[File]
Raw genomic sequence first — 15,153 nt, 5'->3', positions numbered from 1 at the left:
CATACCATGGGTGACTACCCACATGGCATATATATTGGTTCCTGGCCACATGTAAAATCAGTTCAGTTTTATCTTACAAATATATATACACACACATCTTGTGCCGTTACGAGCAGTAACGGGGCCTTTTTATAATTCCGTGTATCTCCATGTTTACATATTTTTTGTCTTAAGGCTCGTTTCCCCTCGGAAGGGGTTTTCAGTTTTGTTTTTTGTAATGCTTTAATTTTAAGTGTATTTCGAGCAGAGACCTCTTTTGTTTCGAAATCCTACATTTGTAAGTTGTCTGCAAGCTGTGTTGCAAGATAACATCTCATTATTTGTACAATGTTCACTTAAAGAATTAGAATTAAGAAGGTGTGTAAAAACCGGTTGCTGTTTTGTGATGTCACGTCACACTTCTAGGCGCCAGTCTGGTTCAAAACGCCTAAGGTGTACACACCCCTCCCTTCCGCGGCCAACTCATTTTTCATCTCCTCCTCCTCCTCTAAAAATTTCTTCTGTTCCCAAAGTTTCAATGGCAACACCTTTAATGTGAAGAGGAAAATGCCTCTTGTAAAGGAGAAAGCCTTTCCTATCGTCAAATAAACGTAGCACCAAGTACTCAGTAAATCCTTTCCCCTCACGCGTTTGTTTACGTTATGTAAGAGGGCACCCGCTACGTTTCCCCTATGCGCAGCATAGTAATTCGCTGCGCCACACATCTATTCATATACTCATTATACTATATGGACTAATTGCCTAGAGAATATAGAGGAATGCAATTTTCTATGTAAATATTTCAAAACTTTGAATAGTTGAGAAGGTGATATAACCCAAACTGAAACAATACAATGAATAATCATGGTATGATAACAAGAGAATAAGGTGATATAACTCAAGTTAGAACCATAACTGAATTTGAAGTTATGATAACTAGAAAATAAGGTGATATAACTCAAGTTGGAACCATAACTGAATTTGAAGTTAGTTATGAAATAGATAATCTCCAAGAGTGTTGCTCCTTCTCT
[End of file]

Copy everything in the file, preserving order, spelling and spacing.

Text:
Raw genomic sequence first — 15,153 nt, 5'->3', positions numbered from 1 at the left:
CATACCATGGGTGACTACCCACATGGCATATATATTGGTTCCTGGCCACATGTAAAATCAGTTCAGTTTTATCTTACAAATATATATACACACACATCTTGTGCCGTTACGAGCAGTAACGGGGCCTTTTTATAATTCCGTGTATCTCCATGTTTACATATTTTTTGTCTTAAGGCTCGTTTCCCCTCGGAAGGGGTTTTCAGTTTTGTTTTTTGTAATGCTTTAATTTTAAGTGTATTTCGAGCAGAGACCTCTTTTGTTTCGAAATCCTACATTTGTAAGTTGTCTGCAAGCTGTGTTGCAAGATAACATCTCATTATTTGTACAATGTTCACTTAAAGAATTAGAATTAAGAAGGTGTGTAAAAACCGGTTGCTGTTTTGTGATGTCACGTCACACTTCTAGGCGCCAGTCTGGTTCAAAACGCCTAAGGTGTACACACCCCTCCCTTCCGCGGCCAACTCATTTTTCATCTCCTCCTCCTCCTCTAAAAATTTCTTCTGTTCCCAAAGTTTCAATGGCAACACCTTTAATGTGAAGAGGAAAATGCCTCTTGTAAAGGAGAAAGCCTTTCCTATCGTCAAATAAACGTAGCACCAAGTACTCAGTAAATCCTTTCCCCTCACGCGTTTGTTTACGTTATGTAAGAGGGCACCCGCTACGTTTCCCCTATGCGCAGCATAGTAATTCGCTGCGCCACACATCTATTCATATACTCATTATACTATATGGACTAATTGCCTAGAGAATATAGAGGAATGCAATTTTCTATGTAAATATTTCAAAACTTTGAATAGTTGAGAAGGTGATATAACCCAAACTGAAACAATACAATGAATAATCATGGTATGATAACAAGAGAATAAGGTGATATAACTCAAGTTAGAACCATAACTGAATTTGAAGTTATGATAACTAGAAAATAAGGTGATATAACTCAAGTTGGAACCATAACTGAATTTGAAGTTAGTTATGAAATAGATAATCTCCAAGAGTGTTGCTCCTTCTCT